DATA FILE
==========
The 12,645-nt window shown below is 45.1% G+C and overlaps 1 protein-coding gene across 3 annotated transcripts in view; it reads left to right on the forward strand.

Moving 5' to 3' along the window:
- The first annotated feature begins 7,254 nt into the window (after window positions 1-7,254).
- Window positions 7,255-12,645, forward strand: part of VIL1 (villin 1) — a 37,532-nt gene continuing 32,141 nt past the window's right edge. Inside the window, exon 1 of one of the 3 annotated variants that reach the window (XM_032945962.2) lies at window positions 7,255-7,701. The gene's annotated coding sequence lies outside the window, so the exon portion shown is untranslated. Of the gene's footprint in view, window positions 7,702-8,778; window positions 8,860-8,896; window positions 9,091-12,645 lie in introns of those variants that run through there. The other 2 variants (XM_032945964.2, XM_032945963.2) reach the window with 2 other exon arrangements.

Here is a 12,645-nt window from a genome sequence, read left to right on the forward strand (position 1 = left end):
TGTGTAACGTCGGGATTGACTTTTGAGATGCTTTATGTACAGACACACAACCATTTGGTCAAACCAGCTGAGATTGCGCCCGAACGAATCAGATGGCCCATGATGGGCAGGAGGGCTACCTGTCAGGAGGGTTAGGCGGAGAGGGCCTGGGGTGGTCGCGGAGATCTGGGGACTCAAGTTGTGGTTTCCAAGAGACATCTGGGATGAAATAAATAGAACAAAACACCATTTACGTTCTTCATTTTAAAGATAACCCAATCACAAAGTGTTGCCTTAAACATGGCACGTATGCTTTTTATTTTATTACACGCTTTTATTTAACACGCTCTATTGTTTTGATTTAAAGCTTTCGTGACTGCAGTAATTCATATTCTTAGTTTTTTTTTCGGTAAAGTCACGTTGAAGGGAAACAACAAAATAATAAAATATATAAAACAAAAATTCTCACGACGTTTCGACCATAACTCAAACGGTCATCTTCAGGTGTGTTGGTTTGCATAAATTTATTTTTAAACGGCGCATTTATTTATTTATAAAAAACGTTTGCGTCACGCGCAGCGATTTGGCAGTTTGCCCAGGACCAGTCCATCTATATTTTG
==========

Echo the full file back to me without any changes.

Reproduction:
The 12,645-nt window shown below is 45.1% G+C and overlaps 1 protein-coding gene across 3 annotated transcripts in view; it reads left to right on the forward strand.

Moving 5' to 3' along the window:
- The first annotated feature begins 7,254 nt into the window (after window positions 1-7,254).
- Window positions 7,255-12,645, forward strand: part of VIL1 (villin 1) — a 37,532-nt gene continuing 32,141 nt past the window's right edge. Inside the window, exon 1 of one of the 3 annotated variants that reach the window (XM_032945962.2) lies at window positions 7,255-7,701. The gene's annotated coding sequence lies outside the window, so the exon portion shown is untranslated. Of the gene's footprint in view, window positions 7,702-8,778; window positions 8,860-8,896; window positions 9,091-12,645 lie in introns of those variants that run through there. The other 2 variants (XM_032945964.2, XM_032945963.2) reach the window with 2 other exon arrangements.

Here is a 12,645-nt window from a genome sequence, read left to right on the forward strand (position 1 = left end):
TGTGTAACGTCGGGATTGACTTTTGAGATGCTTTATGTACAGACACACAACCATTTGGTCAAACCAGCTGAGATTGCGCCCGAACGAATCAGATGGCCCATGATGGGCAGGAGGGCTACCTGTCAGGAGGGTTAGGCGGAGAGGGCCTGGGGTGGTCGCGGAGATCTGGGGACTCAAGTTGTGGTTTCCAAGAGACATCTGGGATGAAATAAATAGAACAAAACACCATTTACGTTCTTCATTTTAAAGATAACCCAATCACAAAGTGTTGCCTTAAACATGGCACGTATGCTTTTTATTTTATTACACGCTTTTATTTAACACGCTCTATTGTTTTGATTTAAAGCTTTCGTGACTGCAGTAATTCATATTCTTAGTTTTTTTTTCGGTAAAGTCACGTTGAAGGGAAACAACAAAATAATAAAATATATAAAACAAAAATTCTCACGACGTTTCGACCATAACTCAAACGGTCATCTTCAGGTGTGTTGGTTTGCATAAATTTATTTTTAAACGGCGCATTTATTTATTTATAAAAAACGTTTGCGTCACGCGCAGCGATTTGGCAGTTTGCCCAGGACCAGTCCATCTATATTTTG